Did you know that naming and identifying shapes is a skill that takes a long time to develop? Adults may wonder why that is so, considering that they are easily recognizable and differentiable. Unlike adults, children don’t find this simple activity as easy.

They have to learn and understand the different properties of each shape, their number of dimensions, etc. Children don’t find all of this as easy as walking a dog, which is why it is advised to spend lots of time going over them at an early age so that their knowledge concerning the shapes is solidified.

However, as people grow old, some of them tend to forget many things about shapes. Although they know what each shape looks like, they are hardly able to tell anything else about them beyond that.

This is why our discussion today is based on one of the most easily identifiable shape that every reader must be familiar with – Triangle.

So in this post, we’ll talk about different types of triangles to help brush up your geometry knowledge. But before we delve into it, let’s go over when the first triangle was made.

**A Brief History of Triangle**

**A Brief History of Triangle**

A triangle is often referred to as “Pascal’s triangle” as Blaise Pascal is touted as the inventor of Triangle in the 16^{th} century.

However, history shows that several other mathematicians knew about it even before Pascal was born. The triangle was discovered by a Persian mathematician – Omar Khayyam – and a Chinese mathematician – Chia Hsien – separately thousands of years ago.

The triangle is also mentioned in a 10^{th} century manuscript of Saint Emmeram that is well preserved in the library of Monaco.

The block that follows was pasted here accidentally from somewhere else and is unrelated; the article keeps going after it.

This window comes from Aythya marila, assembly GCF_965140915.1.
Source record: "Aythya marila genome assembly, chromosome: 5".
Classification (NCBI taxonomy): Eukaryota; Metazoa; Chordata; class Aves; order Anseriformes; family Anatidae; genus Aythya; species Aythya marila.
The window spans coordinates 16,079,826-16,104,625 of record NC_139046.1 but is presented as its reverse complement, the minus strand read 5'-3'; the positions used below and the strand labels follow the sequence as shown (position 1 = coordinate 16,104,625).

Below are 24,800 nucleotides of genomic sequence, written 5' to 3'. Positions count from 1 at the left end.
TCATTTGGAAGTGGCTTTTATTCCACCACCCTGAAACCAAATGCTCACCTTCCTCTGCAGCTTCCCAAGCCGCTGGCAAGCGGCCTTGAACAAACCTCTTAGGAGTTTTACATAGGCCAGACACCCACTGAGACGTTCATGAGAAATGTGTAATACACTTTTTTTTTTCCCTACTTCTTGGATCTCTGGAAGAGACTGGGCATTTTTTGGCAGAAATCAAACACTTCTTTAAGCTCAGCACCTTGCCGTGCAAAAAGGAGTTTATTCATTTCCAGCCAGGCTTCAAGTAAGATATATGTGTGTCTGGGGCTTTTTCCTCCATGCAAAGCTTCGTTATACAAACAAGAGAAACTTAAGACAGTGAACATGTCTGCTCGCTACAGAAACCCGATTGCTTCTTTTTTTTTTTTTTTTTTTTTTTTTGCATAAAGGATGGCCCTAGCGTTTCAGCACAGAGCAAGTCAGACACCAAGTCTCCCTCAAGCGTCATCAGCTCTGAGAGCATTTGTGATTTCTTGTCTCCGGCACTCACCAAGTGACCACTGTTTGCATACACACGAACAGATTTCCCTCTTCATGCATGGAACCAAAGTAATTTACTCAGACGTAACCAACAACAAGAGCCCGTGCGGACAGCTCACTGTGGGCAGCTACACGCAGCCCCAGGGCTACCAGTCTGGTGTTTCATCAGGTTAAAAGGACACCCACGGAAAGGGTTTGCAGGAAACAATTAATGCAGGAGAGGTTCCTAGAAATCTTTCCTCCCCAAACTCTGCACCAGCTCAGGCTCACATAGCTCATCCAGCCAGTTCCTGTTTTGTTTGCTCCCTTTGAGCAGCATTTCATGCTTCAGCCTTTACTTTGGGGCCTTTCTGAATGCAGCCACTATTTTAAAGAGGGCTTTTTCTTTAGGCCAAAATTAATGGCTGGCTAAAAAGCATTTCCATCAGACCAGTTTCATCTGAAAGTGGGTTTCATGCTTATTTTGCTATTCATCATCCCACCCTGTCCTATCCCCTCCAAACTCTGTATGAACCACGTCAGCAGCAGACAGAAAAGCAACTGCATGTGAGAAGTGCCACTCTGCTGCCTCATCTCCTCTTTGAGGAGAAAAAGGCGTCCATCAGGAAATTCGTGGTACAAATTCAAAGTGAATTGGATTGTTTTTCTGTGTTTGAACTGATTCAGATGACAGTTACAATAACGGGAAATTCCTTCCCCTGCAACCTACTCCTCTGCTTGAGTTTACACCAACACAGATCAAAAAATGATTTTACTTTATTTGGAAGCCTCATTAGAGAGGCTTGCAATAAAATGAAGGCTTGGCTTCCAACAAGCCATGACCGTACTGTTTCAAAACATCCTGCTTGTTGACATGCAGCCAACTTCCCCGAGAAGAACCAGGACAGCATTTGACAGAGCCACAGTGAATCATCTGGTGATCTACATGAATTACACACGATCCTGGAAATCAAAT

The French mathematician – Pascal is credited for originating various types, properties, and various applications of triangles. Out of these, we’ll now discuss, as mentioned above, the fundamental types of triangles.

**Different Types of Triangles**

**Different Types of Triangles**

In geometry, there are five fundamental types of triangles – equilateral triangle, isosceles triangle, scalene triangle, right triangle, and oblique triangles. Each of them has a distinct shape, properties, and formulas which are explained in detail below.

**1. ****Equilateral Triangle**

**Equilateral Triangle**

An equilateral triangle consists of three equal sides which means they have identical sides as well as angles. Regardless of the length of their sides, all the angles in equilateral triangles have a total angle of 60 degrees.

Since the angles of each side are equal, the internal angles of any triangle add up to 180 degrees and therefore, each angle is 60 degrees.

As the equilateral triangle has three equal angles, the total degrees can easily be divided by 3. Hence, each angle of an equilateral triangle is 60 degrees, making it an acute triangle.

In an equilateral triangle, every altitude is also a median and a bisector, every median an altitude and a bisector, and every bisector an altitude and a median. Those who don’t know what median, altitude, and bisector mean, here’s a concise explanation:

An altitude of a triangle is a line that passes through a vertex and meets the opposite side making a right angle. A median in a triangle is a line segment that starts from a vertex (a corner point of a triangle) to the center point of the opposite side.

On the other hand, a bisector is a line perpendicular to another side and goes through the midpoint.

**2. ****Isosceles Triangle**

**Isosceles Triangle**

An isosceles triangle has two equal sides and this is why two of its angles are equal as well. The base of the isosceles triangle is shorter in length and the other two sides are similar in length.

By measuring either of the two angles, the third angle can be measured. It must be noted that isosceles triangles are acute triangles as the largest angle it can have is less than 90 degrees.

In an isosceles triangle, the altitude to the base is the perpendicular bisector of the base; it is also the angle bisector of the vertex angle, line of symmetry of the triangle, and the median from the apex to the base as well.